Dark Debt (Chicagoland Vampires #11) by Chloe Neill

Dark Debt - Chloe Neill

Ethan and Merit have been on edge waiting for Balthasar, Ethan’s creator, to show himself. Finally the ancient vampire makes an appearance – and he’s as terrifying and powerful as they feared; he also feels entitled to his progeny’s achievements, including his house


But it’s not the only threat looking. The problems besetting Navarre house have finally been revealed as two of their vampires become attempted assassins in a very public attack. While Navarre has never been a friend to Cadogan, Ethan and Merit can’t stand aside while the vampire house is acting so strangely and has to investigate, even with Balthasar stalking them.





This is one of those hard reviews to write. It’s hard because I find myself with a feeling of, well, vaguely positive indifference towards the book. I didn’t dislike it, there were few things about it that I had issue with (though there are some which I’ll get to). The writing was well paced, the action seems nicely described. The two main plots were nicely interwoven, related and each got sufficient time and attention to be properly developed and come to a natural conclusion.


Merit continues to be a relatively fun character, active and in control without being overwhelming and eclipsing everyone else. There was also more presence from the other women around her, the other female guards, Helen who runs the house, Margot the cook, Mallory her best friend. They’re not present in huge amounts but this is a very Ethan and Merit focused book. I also like that Mallory is finally coming from beneath the shadow of her past misdeeds to be a less controversial and dubious presence in the book always haunted by her own guilt


I also appreciated that Merit managed to be intelligent and insightful in this book without the need for everyone else to suddenly lose half of their brain cells. It has been an unfortunate habit of the series to make Merit seem extremely intelligent by making everyone else… somewhat limited in their comprehension.


I love Merit’s adoration of all things edible and unhealthy and she almost makes me hungry reading

the book (or, in her case, hangry – her hungry anger has no caused emergency lunches to be ready at all times) though there’s a dubious element of this unhealthy eating without any side issues.


We had some touching on the Sorcerers with Catcher and Mallory’s upcoming wedding – and a lot of interest debate around it. I loved how they chewed over the idea that even with someone you love, getting married for “practical purposes” rather takes the wind out of things. But equally there’s the counter debate that people grow up, what they once dreamed of isn’t what they want and love and practicality can mean that a big romantic moment is less important – it’s a nice back and forth with the added good input from Ethan that her friends are adults who don’t need Merit to police their relationship.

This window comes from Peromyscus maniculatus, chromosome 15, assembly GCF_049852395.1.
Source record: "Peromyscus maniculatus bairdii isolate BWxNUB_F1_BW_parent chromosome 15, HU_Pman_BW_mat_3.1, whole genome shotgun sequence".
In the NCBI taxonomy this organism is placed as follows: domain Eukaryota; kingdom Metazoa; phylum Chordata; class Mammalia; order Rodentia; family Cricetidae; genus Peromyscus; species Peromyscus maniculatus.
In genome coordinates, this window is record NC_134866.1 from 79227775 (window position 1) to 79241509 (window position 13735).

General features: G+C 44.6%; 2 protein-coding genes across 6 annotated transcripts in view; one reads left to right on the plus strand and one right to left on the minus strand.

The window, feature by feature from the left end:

I do think this book could have been improved by a little more development – Mallory and Catcher want to rejoin the magical organisation… ok, why? What does this organisation actually do? Why is membership an advantage? We have a miscellaneous criminal group doing criminal things – expand on that please. We have a new American Vampire organisation – ok, what does that mean? What does it do? How? I was starving for some exposition to make me more invested in this book and the world


Especially since Merit and Ethan leave this book pretty much as they came in. I can understand not needing to grow a character every book – but this book was so micro-focused on them that it felt like there should have been something


Now to some actual issues


The first issue I have is that one of the big bads in this book tries to sexually assault Merit. The book does do a good job of showing this as a hard experience for Merit and not something she can just get over, equally it shows Ethan being highly respectful of that and giving her the space she needs. But it remains that we have a sexual assault that added nothing to the book except traumatising Merit for the sake of… of… I actually have no idea. It didn’t make the conflict more real or the big bad badder or, well, anything. It was just there. If anything I felt it was there to try and make the fight against Balthasar more Merit’s personal fight than Ethan’s which seems pretty sad and unnecessary.



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Source: http://www.fangsforthefantasy.com/2015/03/dark-debt-chicagoland-vampires-11-by.html